How'd you do? Did you feel yourself move more when you closed your eyes? Here's what is going on. Your eyes are not part of the sensory input required for whole-body balance -- your muscles, tendons, and bones should know where they are without looking. The poorer they communicate with the brain, however, the greater you begin to use your eyes to make corrections to your instability. This visual compensation happens so fast, you're not even aware of it. The eyes (and vestibular system) are pieces of a mechanism that balances the head, all of the time, to the horizon, no matter how jacked up the rest of the body has become. In order to repair the body (including eye muscle fatigue, dizziness, and age-related changes in vision) STOP using the eyes to do the work of the proprioceptors. This means you have to fix your body's internal sensory/communication channels.
Quick Test #2: Get yourself onto one leg, with foot still straight. No, you can't bend either knee, No, you can't reach your arms out to the side, and No, you shouldn't be holding on to something while testing your balance 🙂 In fact, if you find yourself needing to hold onto something to help steady yourself on one leg, work on the first exercise, second level (both legs on the ground, eyes closed) and improve this skill before progressing to a single-limb stance.
Once you feel OK on one leg, close your eyes. How does that feel? Lots of lurching at the ankle?
While we've all got some whole-body mal-alignment going on, it's the failure to use the feet over our lifetime that fundamentally messes with our stability. My point of writing all of this down is, the biological, or fight-for-survival part of the brain feels the constant falling we are doing (even though the more conscious parts of our brain don't recognize it) with every step. Imagine the stress falling off of a 100 story building would generate in the adrenals, which shortens the psoai, which dumps a whole lot of stress-chemicals into the blood. Now imagine you were only falling a fraction of that distance, but with every step. This small, almost minute sensation (and physiological reaction) accumulates over time, leading to tissue degeneration of your "catching-yourself" parts (i.e. knee cartilage, spinal disk tissues). The reaction to falling (even a tiny reaction) leads to an over-use of the adrenaline system, a risk factor for diseases of decompensation like fibromyalgia, chronic fatigue, memory loss, cardiovascular disease, insomnia, depression, and declines in nervous tissue health.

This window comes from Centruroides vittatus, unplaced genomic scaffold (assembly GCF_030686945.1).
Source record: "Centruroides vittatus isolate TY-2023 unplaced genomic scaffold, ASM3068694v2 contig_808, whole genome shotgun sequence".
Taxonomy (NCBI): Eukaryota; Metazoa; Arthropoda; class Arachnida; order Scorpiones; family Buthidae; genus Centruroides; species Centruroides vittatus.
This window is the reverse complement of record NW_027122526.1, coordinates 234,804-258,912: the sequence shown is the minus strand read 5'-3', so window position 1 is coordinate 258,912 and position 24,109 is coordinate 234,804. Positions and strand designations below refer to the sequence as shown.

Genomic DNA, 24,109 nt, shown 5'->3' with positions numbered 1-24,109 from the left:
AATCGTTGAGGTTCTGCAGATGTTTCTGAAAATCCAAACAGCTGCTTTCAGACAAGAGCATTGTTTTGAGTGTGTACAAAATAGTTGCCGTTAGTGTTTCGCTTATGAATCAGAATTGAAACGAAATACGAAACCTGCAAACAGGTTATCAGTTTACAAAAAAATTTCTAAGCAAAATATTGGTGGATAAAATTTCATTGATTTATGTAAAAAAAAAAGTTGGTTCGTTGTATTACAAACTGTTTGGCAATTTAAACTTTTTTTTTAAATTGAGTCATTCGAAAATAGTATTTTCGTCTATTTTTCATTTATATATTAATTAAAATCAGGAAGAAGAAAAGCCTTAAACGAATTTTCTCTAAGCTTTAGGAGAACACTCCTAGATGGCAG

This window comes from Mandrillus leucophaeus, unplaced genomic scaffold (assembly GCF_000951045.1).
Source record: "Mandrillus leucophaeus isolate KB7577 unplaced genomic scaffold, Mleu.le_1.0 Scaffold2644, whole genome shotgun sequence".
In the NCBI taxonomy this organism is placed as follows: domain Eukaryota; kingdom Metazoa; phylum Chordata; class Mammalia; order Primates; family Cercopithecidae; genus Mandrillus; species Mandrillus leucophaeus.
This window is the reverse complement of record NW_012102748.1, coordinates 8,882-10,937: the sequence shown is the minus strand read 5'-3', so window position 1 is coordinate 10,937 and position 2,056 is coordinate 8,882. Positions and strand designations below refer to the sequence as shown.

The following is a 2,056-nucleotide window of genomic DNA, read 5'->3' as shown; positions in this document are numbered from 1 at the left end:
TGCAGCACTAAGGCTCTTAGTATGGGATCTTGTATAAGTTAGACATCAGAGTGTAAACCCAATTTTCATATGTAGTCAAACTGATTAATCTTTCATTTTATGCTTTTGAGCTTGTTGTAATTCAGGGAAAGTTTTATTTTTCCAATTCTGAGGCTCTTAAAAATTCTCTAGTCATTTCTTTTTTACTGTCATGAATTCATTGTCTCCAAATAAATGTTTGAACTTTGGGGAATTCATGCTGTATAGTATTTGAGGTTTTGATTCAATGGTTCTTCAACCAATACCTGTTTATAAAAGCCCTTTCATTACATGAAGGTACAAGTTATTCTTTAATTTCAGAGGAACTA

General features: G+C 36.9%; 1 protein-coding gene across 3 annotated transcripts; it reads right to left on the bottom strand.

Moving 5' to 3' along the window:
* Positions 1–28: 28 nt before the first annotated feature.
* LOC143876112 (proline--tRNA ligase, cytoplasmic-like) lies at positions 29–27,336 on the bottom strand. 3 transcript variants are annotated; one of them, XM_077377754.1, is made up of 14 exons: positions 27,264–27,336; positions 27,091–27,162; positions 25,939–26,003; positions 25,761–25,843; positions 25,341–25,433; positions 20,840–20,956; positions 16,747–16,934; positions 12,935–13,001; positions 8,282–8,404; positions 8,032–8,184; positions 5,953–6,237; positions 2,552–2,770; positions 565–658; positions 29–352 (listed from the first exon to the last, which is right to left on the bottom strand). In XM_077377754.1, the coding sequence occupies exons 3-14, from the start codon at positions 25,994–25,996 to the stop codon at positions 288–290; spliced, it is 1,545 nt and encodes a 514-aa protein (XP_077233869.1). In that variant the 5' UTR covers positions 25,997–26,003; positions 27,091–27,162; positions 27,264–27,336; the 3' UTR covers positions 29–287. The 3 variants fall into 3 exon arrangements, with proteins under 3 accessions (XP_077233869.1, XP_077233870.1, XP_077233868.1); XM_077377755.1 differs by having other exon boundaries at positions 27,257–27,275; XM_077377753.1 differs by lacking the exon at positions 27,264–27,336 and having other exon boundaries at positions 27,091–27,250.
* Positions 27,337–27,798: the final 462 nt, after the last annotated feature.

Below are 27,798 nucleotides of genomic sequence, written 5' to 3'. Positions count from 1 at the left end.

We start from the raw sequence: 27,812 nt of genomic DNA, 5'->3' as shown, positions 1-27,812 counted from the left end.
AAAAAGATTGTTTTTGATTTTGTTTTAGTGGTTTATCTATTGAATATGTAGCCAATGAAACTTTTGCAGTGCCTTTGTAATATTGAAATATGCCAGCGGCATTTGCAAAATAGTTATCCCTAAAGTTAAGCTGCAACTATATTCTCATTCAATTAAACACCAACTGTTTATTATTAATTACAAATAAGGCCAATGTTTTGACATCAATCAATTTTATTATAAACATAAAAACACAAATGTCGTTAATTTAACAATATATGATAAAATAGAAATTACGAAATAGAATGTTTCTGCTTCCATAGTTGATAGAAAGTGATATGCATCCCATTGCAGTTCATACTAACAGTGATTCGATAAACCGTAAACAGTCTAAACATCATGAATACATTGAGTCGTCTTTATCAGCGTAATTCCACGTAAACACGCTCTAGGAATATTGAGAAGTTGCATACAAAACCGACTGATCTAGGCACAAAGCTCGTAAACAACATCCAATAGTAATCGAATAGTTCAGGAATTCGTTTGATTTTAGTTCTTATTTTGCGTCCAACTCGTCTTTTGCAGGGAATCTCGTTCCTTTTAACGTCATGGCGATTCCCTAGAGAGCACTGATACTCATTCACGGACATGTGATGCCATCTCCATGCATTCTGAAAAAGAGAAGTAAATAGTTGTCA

My problem with the word balance is it now has come to mean not falling. Millions of people are taking courses and doing exercises to increase their level of balance (i.e. reducing their likelihood of falling), but because the "not falling" definition is not really, physiologically, good enough, most of us, thinking we are balanced, continue to fall uncontrollably through space.
Excellent neurological health means we get to pick, exactly and unfaltering, where we would like our physical selves to be. Our body contains a complex information/coordination system, Proprioception, that lets us know, without even looking, where each bone, muscle, and tendon is in space. Your brain, better than the best engineer, pilot, or computer software program, can balance you both relative to yourself, and relative to your environment...even if your environment changes moment to moment. This is the level of health that we need to train for. You have your first four exercises to practice!